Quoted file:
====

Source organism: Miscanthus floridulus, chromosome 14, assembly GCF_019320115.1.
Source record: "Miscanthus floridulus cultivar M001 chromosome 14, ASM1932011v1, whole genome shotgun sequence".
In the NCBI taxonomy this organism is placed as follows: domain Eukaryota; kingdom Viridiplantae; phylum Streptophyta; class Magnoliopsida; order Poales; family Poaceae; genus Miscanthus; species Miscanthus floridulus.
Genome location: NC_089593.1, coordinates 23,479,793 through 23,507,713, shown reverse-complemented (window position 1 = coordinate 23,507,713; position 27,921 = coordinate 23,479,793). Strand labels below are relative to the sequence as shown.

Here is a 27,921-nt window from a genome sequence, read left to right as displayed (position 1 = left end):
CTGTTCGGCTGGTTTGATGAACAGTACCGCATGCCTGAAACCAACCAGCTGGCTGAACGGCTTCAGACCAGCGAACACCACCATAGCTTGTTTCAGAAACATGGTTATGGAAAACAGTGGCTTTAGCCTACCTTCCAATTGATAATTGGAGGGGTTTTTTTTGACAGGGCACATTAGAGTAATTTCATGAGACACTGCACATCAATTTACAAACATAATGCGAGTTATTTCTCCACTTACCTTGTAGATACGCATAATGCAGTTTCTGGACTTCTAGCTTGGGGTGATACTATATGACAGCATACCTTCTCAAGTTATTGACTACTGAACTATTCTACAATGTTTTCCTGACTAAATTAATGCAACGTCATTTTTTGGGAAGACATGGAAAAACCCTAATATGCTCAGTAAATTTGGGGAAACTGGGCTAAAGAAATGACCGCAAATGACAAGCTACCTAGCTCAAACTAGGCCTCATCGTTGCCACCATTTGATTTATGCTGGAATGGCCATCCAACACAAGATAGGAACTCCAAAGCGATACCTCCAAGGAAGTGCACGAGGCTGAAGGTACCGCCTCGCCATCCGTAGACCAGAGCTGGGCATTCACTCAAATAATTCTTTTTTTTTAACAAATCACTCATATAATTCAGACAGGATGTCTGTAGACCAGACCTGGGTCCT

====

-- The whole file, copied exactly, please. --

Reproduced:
Source organism: Miscanthus floridulus, chromosome 14, assembly GCF_019320115.1.
Source record: "Miscanthus floridulus cultivar M001 chromosome 14, ASM1932011v1, whole genome shotgun sequence".
In the NCBI taxonomy this organism is placed as follows: domain Eukaryota; kingdom Viridiplantae; phylum Streptophyta; class Magnoliopsida; order Poales; family Poaceae; genus Miscanthus; species Miscanthus floridulus.
Genome location: NC_089593.1, coordinates 23,479,793 through 23,507,713, shown reverse-complemented (window position 1 = coordinate 23,507,713; position 27,921 = coordinate 23,479,793). Strand labels below are relative to the sequence as shown.

Here is a 27,921-nt window from a genome sequence, read left to right as displayed (position 1 = left end):
CTGTTCGGCTGGTTTGATGAACAGTACCGCATGCCTGAAACCAACCAGCTGGCTGAACGGCTTCAGACCAGCGAACACCACCATAGCTTGTTTCAGAAACATGGTTATGGAAAACAGTGGCTTTAGCCTACCTTCCAATTGATAATTGGAGGGGTTTTTTTTGACAGGGCACATTAGAGTAATTTCATGAGACACTGCACATCAATTTACAAACATAATGCGAGTTATTTCTCCACTTACCTTGTAGATACGCATAATGCAGTTTCTGGACTTCTAGCTTGGGGTGATACTATATGACAGCATACCTTCTCAAGTTATTGACTACTGAACTATTCTACAATGTTTTCCTGACTAAATTAATGCAACGTCATTTTTTGGGAAGACATGGAAAAACCCTAATATGCTCAGTAAATTTGGGGAAACTGGGCTAAAGAAATGACCGCAAATGACAAGCTACCTAGCTCAAACTAGGCCTCATCGTTGCCACCATTTGATTTATGCTGGAATGGCCATCCAACACAAGATAGGAACTCCAAAGCGATACCTCCAAGGAAGTGCACGAGGCTGAAGGTACCGCCTCGCCATCCGTAGACCAGAGCTGGGCATTCACTCAAATAATTCTTTTTTTTTAACAAATCACTCATATAATTCAGACAGGATGTCTGTAGACCAGACCTGGGTCCT